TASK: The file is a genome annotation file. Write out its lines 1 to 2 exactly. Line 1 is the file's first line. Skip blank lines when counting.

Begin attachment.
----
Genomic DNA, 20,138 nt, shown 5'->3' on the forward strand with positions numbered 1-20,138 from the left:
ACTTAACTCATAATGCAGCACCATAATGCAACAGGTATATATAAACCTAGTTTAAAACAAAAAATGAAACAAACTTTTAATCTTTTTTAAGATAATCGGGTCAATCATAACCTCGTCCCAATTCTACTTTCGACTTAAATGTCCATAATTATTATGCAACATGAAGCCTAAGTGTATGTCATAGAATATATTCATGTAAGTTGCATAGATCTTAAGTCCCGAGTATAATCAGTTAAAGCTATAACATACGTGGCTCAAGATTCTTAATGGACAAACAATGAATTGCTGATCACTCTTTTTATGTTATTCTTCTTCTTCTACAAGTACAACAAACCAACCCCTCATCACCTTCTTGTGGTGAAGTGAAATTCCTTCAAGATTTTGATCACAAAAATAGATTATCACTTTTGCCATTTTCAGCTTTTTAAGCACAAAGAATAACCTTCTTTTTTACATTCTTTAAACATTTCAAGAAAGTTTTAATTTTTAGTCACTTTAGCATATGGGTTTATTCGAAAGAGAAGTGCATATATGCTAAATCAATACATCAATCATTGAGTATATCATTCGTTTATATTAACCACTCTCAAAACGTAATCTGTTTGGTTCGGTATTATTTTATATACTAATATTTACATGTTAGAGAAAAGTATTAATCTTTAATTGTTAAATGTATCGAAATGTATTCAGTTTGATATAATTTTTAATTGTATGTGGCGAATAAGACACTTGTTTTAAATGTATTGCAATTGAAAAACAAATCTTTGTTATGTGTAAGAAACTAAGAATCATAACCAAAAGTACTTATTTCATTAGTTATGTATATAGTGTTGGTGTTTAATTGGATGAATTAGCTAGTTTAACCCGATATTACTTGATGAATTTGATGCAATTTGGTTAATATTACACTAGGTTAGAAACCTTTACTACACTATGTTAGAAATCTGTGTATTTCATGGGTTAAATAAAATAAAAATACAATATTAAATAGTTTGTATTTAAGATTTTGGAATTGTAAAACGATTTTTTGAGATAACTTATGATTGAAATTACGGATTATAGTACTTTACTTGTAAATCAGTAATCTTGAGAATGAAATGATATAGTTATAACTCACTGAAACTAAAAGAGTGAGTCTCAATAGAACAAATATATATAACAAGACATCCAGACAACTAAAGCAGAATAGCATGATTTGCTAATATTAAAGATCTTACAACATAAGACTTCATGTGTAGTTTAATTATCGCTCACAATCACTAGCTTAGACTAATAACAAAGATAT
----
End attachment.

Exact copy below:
Genomic DNA, 20,138 nt, shown 5'->3' on the forward strand with positions numbered 1-20,138 from the left:
ACTTAACTCATAATGCAGCACCATAATGCAACAGGTATATATAAACCTAGTTTAAAACAAAAAATGAAACAAACTTTTAATCTTTTTTAAGATAATCGGGTCAATCATAACCTCGTCCCAATTCTACTTTCGACTTAAATGTCCATAATTATTATGCAACATGAAGCCTAAGTGTATGTCATAGAATATATTCATGTAAGTTGCATAGATCTTAAGTCCCGAGTATAATCAGTTAAAGCTATAACATACGTGGCTCAAGATTCTTAATGGACAAACAATGAATTGCTGATCACTCTTTTTATGTTATTCTTCTTCTTCTACAAGTACAACAAACCAACCCCTCATCACCTTCTTGTGGTGAAGTGAAATTCCTTCAAGATTTTGATCACAAAAATAGATTATCACTTTTGCCATTTTCAGCTTTTTAAGCACAAAGAATAACCTTCTTTTTTACATTCTTTAAACATTTCAAGAAAGTTTTAATTTTTAGTCACTTTAGCATATGGGTTTATTCGAAAGAGAAGTGCATATATGCTAAATCAATACATCAATCATTGAGTATATCATTCGTTTATATTAACCACTCTCAAAACGTAATCTGTTTGGTTCGGTATTATTTTATATACTAATATTTACATGTTAGAGAAAAGTATTAATCTTTAATTGTTAAATGTATCGAAATGTATTCAGTTTGATATAATTTTTAATTGTATGTGGCGAATAAGACACTTGTTTTAAATGTATTGCAATTGAAAAACAAATCTTTGTTATGTGTAAGAAACTAAGAATCATAACCAAAAGTACTTATTTCATTAGTTATGTATATAGTGTTGGTGTTTAATTGGATGAATTAGCTAGTTTAACCCGATATTACTTGATGAATTTGATGCAATTTGGTTAATATTACACTAGGTTAGAAACCTTTACTACACTATGTTAGAAATCTGTGTATTTCATGGGTTAAATAAAATAAAAATACAATATTAAATAGTTTGTATTTAAGATTTTGGAATTGTAAAACGATTTTTTGAGATAACTTATGATTGAAATTACGGATTATAGTACTTTACTTGTAAATCAGTAATCTTGAGAATGAAATGATATAGTTATAACTCACTGAAACTAAAAGAGTGAGTCTCAATAGAACAAATATATATAACAAGACATCCAGACAACTAAAGCAGAATAGCATGATTTGCTAATATTAAAGATCTTACAACATAAGACTTCATGTGTAGTTTAATTATCGCTCACAATCACTAGCTTAGACTAATAACAAAGATAT